3. To Paul,

    You have said exactly what I was thinking and put it into words very well. One other thing, shouldn't our insurance rates go down? I would rather pay the extra 5 dollars and use my phone, but we should get a credit for it.

    It all started with seat-belts

  4. "People don't have the sense God gave them. Just yesterday a lady was in the fast lane on I-15 N at the peak of traffic gabbing on her phone, she was holding up traffic going 55 mph and could have cared less! I drove by and wondered why she was going so slow and boom there was the cell phone.She could have been having high tea slow as she was going. The drivers are clueless in NV." - thekube

    I might be wrong, but isn't the speed limit 55 MPH in many place on I15 along the Strip and downtown, especially in the construction zones?

  5. boftx...
    I-15 is PREDOMINATELY 65. Even behind the strip, in the resort corridor.
    Regardless, going 55 in the "passing lane", or far left lane of the freeway, even in a 55 zone, is IMPEDING TRAFFIC, DANGEROUS, SELFISH, and DOWNRIGHT STUPID.
    Doing so whilst talking away on your cell phone, and not giving a damn about the hundred-car lineup BEHIND YOU, proves you to be mentally deficient, IMO.
    I am not positive, sir, but I THINK you can be cited for IMPEDING TRAFFIC for going 55 in the left lane of a 55 mph freeway/highway... you aren't supposed to "hang out" in the passing lane at your fricking leasure, any more than you are supposed to PASS PEOPLE on the RIGHT.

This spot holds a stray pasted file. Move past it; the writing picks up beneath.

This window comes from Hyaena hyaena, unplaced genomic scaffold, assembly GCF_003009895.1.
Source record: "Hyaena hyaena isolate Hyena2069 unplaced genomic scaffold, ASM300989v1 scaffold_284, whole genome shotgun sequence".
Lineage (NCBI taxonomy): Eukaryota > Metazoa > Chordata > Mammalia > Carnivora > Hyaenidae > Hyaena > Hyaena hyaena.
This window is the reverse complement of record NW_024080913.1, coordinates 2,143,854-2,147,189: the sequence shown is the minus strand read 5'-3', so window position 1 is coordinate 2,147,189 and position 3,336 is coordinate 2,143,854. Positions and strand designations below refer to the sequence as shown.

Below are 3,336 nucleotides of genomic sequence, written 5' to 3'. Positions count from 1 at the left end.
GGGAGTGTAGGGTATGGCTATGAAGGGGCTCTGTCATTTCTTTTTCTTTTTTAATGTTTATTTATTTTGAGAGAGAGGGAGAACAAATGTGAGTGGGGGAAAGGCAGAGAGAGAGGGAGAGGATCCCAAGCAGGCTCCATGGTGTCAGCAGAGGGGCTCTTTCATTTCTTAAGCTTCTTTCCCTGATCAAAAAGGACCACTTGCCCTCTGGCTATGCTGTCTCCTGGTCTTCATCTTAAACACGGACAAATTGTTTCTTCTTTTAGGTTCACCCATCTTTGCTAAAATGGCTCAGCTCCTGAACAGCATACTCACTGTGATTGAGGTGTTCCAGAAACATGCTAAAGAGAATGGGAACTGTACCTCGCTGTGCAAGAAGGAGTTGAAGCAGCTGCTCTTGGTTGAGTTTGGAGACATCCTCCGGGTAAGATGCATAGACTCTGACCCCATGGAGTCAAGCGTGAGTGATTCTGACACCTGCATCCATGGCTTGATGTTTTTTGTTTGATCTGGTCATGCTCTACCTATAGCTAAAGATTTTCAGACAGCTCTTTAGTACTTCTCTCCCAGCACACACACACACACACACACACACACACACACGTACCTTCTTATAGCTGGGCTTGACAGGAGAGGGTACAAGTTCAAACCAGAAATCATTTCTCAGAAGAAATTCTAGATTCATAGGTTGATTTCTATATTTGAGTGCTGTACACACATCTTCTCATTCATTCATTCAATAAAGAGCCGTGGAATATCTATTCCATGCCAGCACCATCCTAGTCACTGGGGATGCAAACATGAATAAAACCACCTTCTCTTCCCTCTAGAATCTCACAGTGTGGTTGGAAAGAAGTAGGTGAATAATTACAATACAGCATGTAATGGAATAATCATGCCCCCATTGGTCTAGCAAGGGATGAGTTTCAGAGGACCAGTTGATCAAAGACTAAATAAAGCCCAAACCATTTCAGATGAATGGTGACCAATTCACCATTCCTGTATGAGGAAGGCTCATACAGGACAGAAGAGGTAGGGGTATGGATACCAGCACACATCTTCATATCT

6. @ jt2ou > Seat belts do save lives, texting is dangerous especially in high density areas, I have never ever used texting while driving or sitting still, i just don't need or use it. I have used my cell phone driving here in Esmeralda County, one of if not the least most populated counties in Nevada.

  7. @fearNloathing...

    "Your mind is caught between the concentration of driving and listening, as the caller has no idea what you're facing with traffic."

    GREAT explanation.
    It doesn't MATTER if you're a "good driver" or "smart" or a "multi-tasker"... it's ALL ABOUT THE WAY THE BRAIN IS WIRED.

    If you think that you're "GIFTED" and able to do what others cannot; your EGO is winning the battle.

    There's going to have to be changes in the way some people do business.
    Cops aren't the only ones that drive around with computer equipment, cell phones and 2-way radios...
    What will happen is that businesses will change their POLICY, but the de-facto PRACTICE will remain problematic, because, as opposed to police work, some people are paid by volume, volume, VOLUME! and/or feel the need to impress the powers that be with their apparent "efficiency"...

    We all know this is gonna be tough to enforce, is in fact a redundant law, and that stuff like "heavily tinted windows" will inhibit law enforcement's ability to enforce. HOWEVER... the problem is SO WIDESPREAD and such a clear DANGER to folks traveling our highways & byways, that it would be IRRESPONSIBLE and FOOLISH not to try to reign it in.
    I imagine a much simpler solution would be if people would simply turn the damn things off and drive!